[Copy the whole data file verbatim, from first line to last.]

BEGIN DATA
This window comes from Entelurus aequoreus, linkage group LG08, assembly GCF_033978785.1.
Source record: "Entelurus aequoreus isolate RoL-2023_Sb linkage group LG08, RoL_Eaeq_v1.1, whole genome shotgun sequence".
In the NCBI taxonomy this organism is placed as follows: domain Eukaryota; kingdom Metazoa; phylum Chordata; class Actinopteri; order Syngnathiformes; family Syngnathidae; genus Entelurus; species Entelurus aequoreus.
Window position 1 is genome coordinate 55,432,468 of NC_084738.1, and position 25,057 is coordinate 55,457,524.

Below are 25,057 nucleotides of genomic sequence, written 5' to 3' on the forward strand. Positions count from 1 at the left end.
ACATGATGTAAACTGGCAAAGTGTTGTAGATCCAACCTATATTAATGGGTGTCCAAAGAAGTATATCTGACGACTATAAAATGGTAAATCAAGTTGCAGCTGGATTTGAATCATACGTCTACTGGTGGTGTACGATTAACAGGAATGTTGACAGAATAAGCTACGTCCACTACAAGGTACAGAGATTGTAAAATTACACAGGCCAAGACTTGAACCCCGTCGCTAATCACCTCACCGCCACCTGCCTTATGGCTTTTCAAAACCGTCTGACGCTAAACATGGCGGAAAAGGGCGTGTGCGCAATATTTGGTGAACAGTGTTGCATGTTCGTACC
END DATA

This window comes from Entelurus aequoreus, linkage group LG08, assembly GCF_033978785.1.
Source record: "Entelurus aequoreus isolate RoL-2023_Sb linkage group LG08, RoL_Eaeq_v1.1, whole genome shotgun sequence".
In the NCBI taxonomy this organism is placed as follows: domain Eukaryota; kingdom Metazoa; phylum Chordata; class Actinopteri; order Syngnathiformes; family Syngnathidae; genus Entelurus; species Entelurus aequoreus.
Window position 1 is genome coordinate 55,432,468 of NC_084738.1, and position 25,057 is coordinate 55,457,524.

Below are 25,057 nucleotides of genomic sequence, written 5' to 3' on the forward strand. Positions count from 1 at the left end.
ACATGATGTAAACTGGCAAAGTGTTGTAGATCCAACCTATATTAATGGGTGTCCAAAGAAGTATATCTGACGACTATAAAATGGTAAATCAAGTTGCAGCTGGATTTGAATCATACGTCTACTGGTGGTGTACGATTAACAGGAATGTTGACAGAATAAGCTACGTCCACTACAAGGTACAGAGATTGTAAAATTACACAGGCCAAGACTTGAACCCCGTCGCTAATCACCTCACCGCCACCTGCCTTATGGCTTTTCAAAACCGTCTGACGCTAAACATGGCGGAAAAGGGCGTGTGCGCAATATTTGGTGAACAGTGTTGCATGTTCGTACC